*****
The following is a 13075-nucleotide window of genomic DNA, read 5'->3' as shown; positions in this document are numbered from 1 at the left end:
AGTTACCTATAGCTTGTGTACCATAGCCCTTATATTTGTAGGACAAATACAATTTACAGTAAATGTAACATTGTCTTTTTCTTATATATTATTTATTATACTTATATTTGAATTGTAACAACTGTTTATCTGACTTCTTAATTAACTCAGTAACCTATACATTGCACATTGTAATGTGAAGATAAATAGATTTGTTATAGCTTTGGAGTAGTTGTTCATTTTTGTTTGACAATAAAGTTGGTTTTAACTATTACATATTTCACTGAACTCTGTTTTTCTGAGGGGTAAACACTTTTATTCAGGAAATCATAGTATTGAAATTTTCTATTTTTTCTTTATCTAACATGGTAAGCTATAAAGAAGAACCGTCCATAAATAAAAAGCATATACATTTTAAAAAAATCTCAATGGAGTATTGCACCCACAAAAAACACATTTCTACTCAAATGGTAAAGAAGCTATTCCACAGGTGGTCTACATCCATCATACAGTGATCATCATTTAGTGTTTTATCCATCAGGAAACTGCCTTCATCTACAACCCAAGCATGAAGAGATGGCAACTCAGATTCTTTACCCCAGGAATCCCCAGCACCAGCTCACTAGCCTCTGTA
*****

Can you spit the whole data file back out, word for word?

The following is a 13075-nucleotide window of genomic DNA, read 5'->3' as shown; positions in this document are numbered from 1 at the left end:
AGTTACCTATAGCTTGTGTACCATAGCCCTTATATTTGTAGGACAAATACAATTTACAGTAAATGTAACATTGTCTTTTTCTTATATATTATTTATTATACTTATATTTGAATTGTAACAACTGTTTATCTGACTTCTTAATTAACTCAGTAACCTATACATTGCACATTGTAATGTGAAGATAAATAGATTTGTTATAGCTTTGGAGTAGTTGTTCATTTTTGTTTGACAATAAAGTTGGTTTTAACTATTACATATTTCACTGAACTCTGTTTTTCTGAGGGGTAAACACTTTTATTCAGGAAATCATAGTATTGAAATTTTCTATTTTTTCTTTATCTAACATGGTAAGCTATAAAGAAGAACCGTCCATAAATAAAAAGCATATACATTTTAAAAAAATCTCAATGGAGTATTGCACCCACAAAAAACACATTTCTACTCAAATGGTAAAGAAGCTATTCCACAGGTGGTCTACATCCATCATACAGTGATCATCATTTAGTGTTTTATCCATCAGGAAACTGCCTTCATCTACAACCCAAGCATGAAGAGATGGCAACTCAGATTCTTTACCCCAGGAATCCCCAGCACCAGCTCACTAGCCTCTGTA